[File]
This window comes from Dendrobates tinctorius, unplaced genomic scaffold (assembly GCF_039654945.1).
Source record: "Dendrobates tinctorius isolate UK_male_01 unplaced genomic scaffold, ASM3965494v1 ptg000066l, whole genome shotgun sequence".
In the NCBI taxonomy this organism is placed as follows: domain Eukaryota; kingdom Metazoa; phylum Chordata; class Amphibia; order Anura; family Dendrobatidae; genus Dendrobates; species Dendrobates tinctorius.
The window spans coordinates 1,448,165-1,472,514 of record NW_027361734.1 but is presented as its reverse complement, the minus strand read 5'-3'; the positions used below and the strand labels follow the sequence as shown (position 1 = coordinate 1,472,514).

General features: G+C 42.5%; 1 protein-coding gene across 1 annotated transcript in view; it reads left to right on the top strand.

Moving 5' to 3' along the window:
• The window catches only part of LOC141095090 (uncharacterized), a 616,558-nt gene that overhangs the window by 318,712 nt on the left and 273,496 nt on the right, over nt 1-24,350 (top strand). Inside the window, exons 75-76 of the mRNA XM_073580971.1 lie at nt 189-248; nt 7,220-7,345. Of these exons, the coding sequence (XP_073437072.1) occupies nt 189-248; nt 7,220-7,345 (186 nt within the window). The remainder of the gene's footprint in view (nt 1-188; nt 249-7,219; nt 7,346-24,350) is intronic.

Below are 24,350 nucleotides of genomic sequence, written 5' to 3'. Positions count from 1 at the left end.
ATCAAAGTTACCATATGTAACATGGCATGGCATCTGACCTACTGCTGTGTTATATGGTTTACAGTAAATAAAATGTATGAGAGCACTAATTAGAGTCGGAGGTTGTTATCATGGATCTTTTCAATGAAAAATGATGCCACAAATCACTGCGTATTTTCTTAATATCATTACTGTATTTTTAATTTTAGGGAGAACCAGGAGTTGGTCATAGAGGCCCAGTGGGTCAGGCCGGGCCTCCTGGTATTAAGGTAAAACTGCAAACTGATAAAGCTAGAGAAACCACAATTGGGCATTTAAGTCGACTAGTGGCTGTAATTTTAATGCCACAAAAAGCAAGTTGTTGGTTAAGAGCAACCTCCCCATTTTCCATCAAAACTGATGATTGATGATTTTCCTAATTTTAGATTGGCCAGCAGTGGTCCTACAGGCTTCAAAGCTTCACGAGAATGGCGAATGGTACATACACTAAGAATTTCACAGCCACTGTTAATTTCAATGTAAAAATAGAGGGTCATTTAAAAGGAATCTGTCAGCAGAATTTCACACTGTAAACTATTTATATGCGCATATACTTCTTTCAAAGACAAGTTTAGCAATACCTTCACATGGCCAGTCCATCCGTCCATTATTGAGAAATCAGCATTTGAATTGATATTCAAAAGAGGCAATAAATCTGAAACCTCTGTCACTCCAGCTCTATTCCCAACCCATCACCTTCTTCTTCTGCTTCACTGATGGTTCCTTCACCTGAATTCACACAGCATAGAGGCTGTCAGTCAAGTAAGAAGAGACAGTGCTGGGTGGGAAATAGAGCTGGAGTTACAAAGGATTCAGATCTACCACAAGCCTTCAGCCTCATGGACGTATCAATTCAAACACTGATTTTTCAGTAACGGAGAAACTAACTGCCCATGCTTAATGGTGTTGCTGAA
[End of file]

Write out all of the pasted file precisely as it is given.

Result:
This window comes from Dendrobates tinctorius, unplaced genomic scaffold (assembly GCF_039654945.1).
Source record: "Dendrobates tinctorius isolate UK_male_01 unplaced genomic scaffold, ASM3965494v1 ptg000066l, whole genome shotgun sequence".
In the NCBI taxonomy this organism is placed as follows: domain Eukaryota; kingdom Metazoa; phylum Chordata; class Amphibia; order Anura; family Dendrobatidae; genus Dendrobates; species Dendrobates tinctorius.
The window spans coordinates 1,448,165-1,472,514 of record NW_027361734.1 but is presented as its reverse complement, the minus strand read 5'-3'; the positions used below and the strand labels follow the sequence as shown (position 1 = coordinate 1,472,514).

General features: G+C 42.5%; 1 protein-coding gene across 1 annotated transcript in view; it reads left to right on the top strand.

Moving 5' to 3' along the window:
• The window catches only part of LOC141095090 (uncharacterized), a 616,558-nt gene that overhangs the window by 318,712 nt on the left and 273,496 nt on the right, over nt 1-24,350 (top strand). Inside the window, exons 75-76 of the mRNA XM_073580971.1 lie at nt 189-248; nt 7,220-7,345. Of these exons, the coding sequence (XP_073437072.1) occupies nt 189-248; nt 7,220-7,345 (186 nt within the window). The remainder of the gene's footprint in view (nt 1-188; nt 249-7,219; nt 7,346-24,350) is intronic.

Below are 24,350 nucleotides of genomic sequence, written 5' to 3'. Positions count from 1 at the left end.
ATCAAAGTTACCATATGTAACATGGCATGGCATCTGACCTACTGCTGTGTTATATGGTTTACAGTAAATAAAATGTATGAGAGCACTAATTAGAGTCGGAGGTTGTTATCATGGATCTTTTCAATGAAAAATGATGCCACAAATCACTGCGTATTTTCTTAATATCATTACTGTATTTTTAATTTTAGGGAGAACCAGGAGTTGGTCATAGAGGCCCAGTGGGTCAGGCCGGGCCTCCTGGTATTAAGGTAAAACTGCAAACTGATAAAGCTAGAGAAACCACAATTGGGCATTTAAGTCGACTAGTGGCTGTAATTTTAATGCCACAAAAAGCAAGTTGTTGGTTAAGAGCAACCTCCCCATTTTCCATCAAAACTGATGATTGATGATTTTCCTAATTTTAGATTGGCCAGCAGTGGTCCTACAGGCTTCAAAGCTTCACGAGAATGGCGAATGGTACATACACTAAGAATTTCACAGCCACTGTTAATTTCAATGTAAAAATAGAGGGTCATTTAAAAGGAATCTGTCAGCAGAATTTCACACTGTAAACTATTTATATGCGCATATACTTCTTTCAAAGACAAGTTTAGCAATACCTTCACATGGCCAGTCCATCCGTCCATTATTGAGAAATCAGCATTTGAATTGATATTCAAAAGAGGCAATAAATCTGAAACCTCTGTCACTCCAGCTCTATTCCCAACCCATCACCTTCTTCTTCTGCTTCACTGATGGTTCCTTCACCTGAATTCACACAGCATAGAGGCTGTCAGTCAAGTAAGAAGAGACAGTGCTGGGTGGGAAATAGAGCTGGAGTTACAAAGGATTCAGATCTACCACAAGCCTTCAGCCTCATGGACGTATCAATTCAAACACTGATTTTTCAGTAACGGAGAAACTAACTGCCCATGCTTAATGGTGTTGCTGAA